We had few toys and TV (which we got when I was about 11) was our only “tech” entertainment. But always there were books. Books lined the shelves in my father’s study. He took my sister and me to the public library regularly, encouraging us to browse and check out books that interested us. My sister read every horse book she could find, especially those by Walter Farley. I read all the Louisa May Alcott books. And when we brought books home from school or library, our mother often read them, too, and we all enjoyed discussing together the stories. In fact, my sister and I always told each other the stories we read. As a result, I felt I’d read the Black Stallion books even though I never did. And she knew the characters and plots in Little Women and Under the Lilacs even though she didn’t read them. She didn’t have to. That ability to vicariously experience the stories really helped, because there were so many more books to discover! (A side note: When I was a girl I’d hear people argue their point in conversation by saying, “I know it’s true. I read it in a book!” Whether people were readers or not, I observed that most had a sort of reverential awe of books.)

The importance of knowing your readers, your audience, your market.

My father made it a practice to call on his flock in their homes regularly and also to be there whenever trouble hit a family. He would stop by their businesses, farms, and work places for a friendly chat. When he stood in the pulpit to preach on Sunday, he knew those people. He knew their families, their joys and sorrows, the challenges they faced. He also knew their interests, their hobbies, what made them laugh or cry.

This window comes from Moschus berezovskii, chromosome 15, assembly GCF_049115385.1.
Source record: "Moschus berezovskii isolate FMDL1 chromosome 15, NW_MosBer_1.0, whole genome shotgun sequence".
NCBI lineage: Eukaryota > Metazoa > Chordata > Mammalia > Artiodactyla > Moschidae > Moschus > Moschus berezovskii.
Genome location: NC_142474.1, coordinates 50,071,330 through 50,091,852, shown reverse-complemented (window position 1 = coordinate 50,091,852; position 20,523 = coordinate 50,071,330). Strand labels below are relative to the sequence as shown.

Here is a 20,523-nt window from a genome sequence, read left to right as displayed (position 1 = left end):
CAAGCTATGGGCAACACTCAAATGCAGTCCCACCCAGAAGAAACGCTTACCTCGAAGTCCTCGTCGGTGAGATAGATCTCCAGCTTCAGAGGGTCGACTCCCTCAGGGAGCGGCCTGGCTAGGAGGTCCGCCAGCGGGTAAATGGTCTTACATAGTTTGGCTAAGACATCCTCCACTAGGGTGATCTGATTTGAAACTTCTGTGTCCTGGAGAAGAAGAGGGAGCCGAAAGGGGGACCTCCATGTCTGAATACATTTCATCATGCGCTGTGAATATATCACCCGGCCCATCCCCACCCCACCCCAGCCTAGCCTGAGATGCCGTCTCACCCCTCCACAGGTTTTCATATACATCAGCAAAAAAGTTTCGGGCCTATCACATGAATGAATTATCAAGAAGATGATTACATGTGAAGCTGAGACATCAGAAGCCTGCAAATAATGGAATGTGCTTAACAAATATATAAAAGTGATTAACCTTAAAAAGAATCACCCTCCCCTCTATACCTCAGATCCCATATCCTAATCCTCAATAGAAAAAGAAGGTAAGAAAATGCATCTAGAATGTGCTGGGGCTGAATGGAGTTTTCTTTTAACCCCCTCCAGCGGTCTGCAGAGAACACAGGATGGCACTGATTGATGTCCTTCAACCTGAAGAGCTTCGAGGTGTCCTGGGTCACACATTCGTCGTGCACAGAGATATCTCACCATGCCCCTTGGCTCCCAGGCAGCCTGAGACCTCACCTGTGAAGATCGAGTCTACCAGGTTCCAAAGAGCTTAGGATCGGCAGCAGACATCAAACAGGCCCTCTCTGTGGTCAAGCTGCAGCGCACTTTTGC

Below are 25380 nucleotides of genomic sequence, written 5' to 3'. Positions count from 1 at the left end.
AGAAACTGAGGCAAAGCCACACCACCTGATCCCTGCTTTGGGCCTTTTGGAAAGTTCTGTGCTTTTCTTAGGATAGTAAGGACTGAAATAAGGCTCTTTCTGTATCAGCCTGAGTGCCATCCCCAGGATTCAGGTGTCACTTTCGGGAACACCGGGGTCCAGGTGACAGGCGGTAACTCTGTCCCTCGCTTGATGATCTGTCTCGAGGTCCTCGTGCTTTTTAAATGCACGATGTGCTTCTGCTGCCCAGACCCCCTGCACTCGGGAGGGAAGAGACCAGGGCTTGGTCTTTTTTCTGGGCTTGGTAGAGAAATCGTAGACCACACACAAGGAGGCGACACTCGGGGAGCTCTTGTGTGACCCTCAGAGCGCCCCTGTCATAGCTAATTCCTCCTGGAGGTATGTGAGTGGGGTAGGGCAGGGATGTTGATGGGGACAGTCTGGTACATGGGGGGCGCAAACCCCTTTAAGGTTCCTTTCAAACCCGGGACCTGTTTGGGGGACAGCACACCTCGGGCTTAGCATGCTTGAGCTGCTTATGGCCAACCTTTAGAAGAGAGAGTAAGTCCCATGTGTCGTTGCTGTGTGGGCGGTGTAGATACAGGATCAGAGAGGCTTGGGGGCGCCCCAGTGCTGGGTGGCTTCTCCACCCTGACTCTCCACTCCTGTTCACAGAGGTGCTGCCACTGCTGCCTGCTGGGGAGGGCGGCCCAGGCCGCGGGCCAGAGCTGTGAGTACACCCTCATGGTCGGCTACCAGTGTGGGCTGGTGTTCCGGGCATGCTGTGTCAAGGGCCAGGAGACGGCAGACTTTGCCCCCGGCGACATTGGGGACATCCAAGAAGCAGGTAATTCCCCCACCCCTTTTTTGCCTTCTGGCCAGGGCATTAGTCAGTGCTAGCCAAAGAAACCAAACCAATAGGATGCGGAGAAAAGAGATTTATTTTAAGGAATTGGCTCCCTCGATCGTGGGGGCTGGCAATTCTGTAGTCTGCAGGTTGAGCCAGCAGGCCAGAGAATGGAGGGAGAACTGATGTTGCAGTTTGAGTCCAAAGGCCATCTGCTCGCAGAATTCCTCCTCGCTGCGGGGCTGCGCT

How to recruit, train, and encourage workers.

The work and mission of the church needed people of all abilities and ages (and still does). I saw discernment in operation, encouragement expressed, and responsibilities entrusted. Organizing, scheduling, holding meetings were necessary. But loving God and loving people mattered most. Whether or not I heard that expressed in so many words, I definitely “caught” the mindset. As a publisher I want to see sales and increase distribution. I want well-edited and designed books, I want engaged authors, reliable print providers, and enthusiastic book reviewers. I want customers to buy our books. But most of all I want to experience God’s presence in all we do. I want to always remember that, as a Christian publisher, what we publish truly is “glad tidings.”